Incline and Decline Push-Ups vs. Regular Push-Ups

Incline push-ups are a modified variation that's easier on your body.
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If you like to keep your work outs simple, push-ups should be at the top of your exercise list. This move strengthens your whole body and doesn't require any equipment or much space.

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Plus, you can vary your push-ups to find the version that's best for your fitness level. Learn more about the differences between decline and incline push-ups and start strengthening your body from head to toe.

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Comparing Incline and Decline Push-Ups

Technically speaking, incline and decline push-ups are opposites. Incline push-ups involve positioning your hands so that you're in an inclined position, whereas decline push-ups place your body in a declined position (more on that below).

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Incline push-ups are a modified version of the standard push-up, making them among the less challenging variations you can try. On the contrary, decline push-ups are a progression of the standard version, making them one of the more difficult push-up variations.

Incline Push-Ups vs. Regular Push-Ups

Incline push-ups primarily target the middle to lower region of your chest, known as the sternal region. They take a little pressure off the fronts of your shoulders and your triceps, making them great for anyone who finds a full push-up just too hard, according to Carolina Araujo, CPT, a New York-based strength coach.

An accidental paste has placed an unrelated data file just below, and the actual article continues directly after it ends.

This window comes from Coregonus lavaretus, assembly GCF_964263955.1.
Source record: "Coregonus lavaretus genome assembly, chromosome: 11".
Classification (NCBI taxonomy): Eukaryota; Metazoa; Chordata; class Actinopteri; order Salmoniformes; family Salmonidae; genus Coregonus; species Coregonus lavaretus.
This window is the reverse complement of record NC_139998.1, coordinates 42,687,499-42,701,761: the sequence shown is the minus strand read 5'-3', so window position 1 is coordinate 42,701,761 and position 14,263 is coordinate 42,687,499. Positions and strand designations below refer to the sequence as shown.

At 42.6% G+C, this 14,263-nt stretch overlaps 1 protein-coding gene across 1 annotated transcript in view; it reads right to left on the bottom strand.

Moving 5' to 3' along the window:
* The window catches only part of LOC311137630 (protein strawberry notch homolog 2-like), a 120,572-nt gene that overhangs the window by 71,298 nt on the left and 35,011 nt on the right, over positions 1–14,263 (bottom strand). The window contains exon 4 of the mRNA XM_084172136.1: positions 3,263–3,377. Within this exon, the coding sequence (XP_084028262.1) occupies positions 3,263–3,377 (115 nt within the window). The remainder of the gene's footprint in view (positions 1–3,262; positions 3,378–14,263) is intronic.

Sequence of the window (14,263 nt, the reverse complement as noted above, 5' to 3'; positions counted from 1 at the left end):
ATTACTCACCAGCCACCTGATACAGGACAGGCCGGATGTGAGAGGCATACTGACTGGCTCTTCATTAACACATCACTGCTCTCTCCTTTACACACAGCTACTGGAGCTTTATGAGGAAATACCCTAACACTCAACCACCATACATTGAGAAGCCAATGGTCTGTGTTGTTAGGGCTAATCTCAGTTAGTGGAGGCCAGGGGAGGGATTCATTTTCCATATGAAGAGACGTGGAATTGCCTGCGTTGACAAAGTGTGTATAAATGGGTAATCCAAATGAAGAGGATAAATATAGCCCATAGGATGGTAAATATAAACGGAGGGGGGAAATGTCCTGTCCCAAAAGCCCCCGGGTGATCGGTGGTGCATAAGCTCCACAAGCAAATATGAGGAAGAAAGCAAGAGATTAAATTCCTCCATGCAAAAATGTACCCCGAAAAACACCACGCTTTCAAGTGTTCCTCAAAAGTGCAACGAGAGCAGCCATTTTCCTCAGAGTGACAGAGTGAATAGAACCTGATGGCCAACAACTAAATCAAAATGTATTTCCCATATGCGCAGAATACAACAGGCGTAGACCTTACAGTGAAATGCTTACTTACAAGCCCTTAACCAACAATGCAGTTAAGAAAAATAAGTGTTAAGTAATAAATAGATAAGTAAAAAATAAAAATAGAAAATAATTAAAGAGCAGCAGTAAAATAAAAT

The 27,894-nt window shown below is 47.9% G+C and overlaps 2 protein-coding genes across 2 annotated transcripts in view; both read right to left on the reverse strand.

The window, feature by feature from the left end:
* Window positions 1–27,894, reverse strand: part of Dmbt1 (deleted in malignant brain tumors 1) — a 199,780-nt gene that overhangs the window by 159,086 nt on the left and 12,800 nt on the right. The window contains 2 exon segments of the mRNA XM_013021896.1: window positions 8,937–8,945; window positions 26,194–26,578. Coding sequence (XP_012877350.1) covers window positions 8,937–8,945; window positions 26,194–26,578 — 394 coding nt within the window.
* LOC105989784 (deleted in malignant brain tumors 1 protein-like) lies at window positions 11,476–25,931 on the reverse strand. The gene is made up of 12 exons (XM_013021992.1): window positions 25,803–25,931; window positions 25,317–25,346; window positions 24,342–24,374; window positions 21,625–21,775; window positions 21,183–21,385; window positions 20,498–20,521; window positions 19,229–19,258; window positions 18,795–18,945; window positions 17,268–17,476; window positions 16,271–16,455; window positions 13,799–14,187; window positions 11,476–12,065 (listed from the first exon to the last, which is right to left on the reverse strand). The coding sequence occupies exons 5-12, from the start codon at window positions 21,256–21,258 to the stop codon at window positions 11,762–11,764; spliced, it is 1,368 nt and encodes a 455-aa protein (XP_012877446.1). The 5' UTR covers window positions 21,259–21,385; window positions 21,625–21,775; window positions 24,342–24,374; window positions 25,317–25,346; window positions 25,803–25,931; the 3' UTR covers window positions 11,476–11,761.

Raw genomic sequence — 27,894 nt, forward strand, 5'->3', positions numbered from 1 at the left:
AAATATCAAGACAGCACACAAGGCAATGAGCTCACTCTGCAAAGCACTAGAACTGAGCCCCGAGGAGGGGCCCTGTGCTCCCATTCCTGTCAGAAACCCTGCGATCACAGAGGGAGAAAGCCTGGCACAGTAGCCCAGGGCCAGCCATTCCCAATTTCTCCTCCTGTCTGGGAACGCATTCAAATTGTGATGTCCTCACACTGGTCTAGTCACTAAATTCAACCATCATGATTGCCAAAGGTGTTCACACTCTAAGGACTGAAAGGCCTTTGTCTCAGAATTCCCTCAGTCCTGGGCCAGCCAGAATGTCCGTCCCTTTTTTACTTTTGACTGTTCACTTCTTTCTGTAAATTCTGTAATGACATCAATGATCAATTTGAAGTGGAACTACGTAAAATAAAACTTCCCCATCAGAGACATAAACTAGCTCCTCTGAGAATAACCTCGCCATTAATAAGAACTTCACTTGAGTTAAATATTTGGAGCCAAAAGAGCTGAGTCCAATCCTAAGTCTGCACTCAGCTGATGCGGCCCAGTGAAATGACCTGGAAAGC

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In a standard push-up, where your feet and hands are parallel to the floor, you resist a large percentage of your body weight. An incline push-up uses physics to your advantage. When you angle your upper body higher, your lower body supports a greater amount of your weight, so you end up pushing less resistance.

The higher the platform you use for the incline, the less challenging the incline push-up is to complete. A kitchen counter push-up is much more manageable than a push-up done with your hands on a low stair step, for instance.

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With that said incline push-ups make a great modification to regular push-ups, Araujo says. As you grow stronger, you can slowly lower the incline until you're able to do a standard push-up.

Decline Push-Ups vs. Regular Push-Ups

A decline push-up is more challenging than the standard push-up. This variation involves placing your feet on a plyo box, hands on the floor, sending more of your body weight into your upper body, according to Araujo.

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Compared to a standard push-up, the decline version gives your upper chest and front deltoids a harder workout. The higher your legs, the more your front shoulders take over. As a result, your upper and lower chest become synergists, or helpers. Your pecs still work, but not as hard as they might with a less significant decline or a flat push-up.

Before trying a decline push-up, be sure you can successfully pump out a set of 10 to 12 regular push-ups with relative ease. Modify a decline push-up by choosing a very modest angle.

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Form Considerations

All push-up variations call for a rigid torso, which is achieved by bracing your core, pulling your belly button toward your spine. If you have difficulty keeping your core tight, you should try a modified variation.

Another form tip? Keep your hips level with your body, Araujo recommends. If your hips sag or hike upward, you lose a big benefit of all the push-up variations. Plus, you put your spine in a compromised position.

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Even in the decline push-up, try to keep your shoulders back away from your ears. You want to focus on working your chest and that becomes more challenging when your shoulders hunch up.

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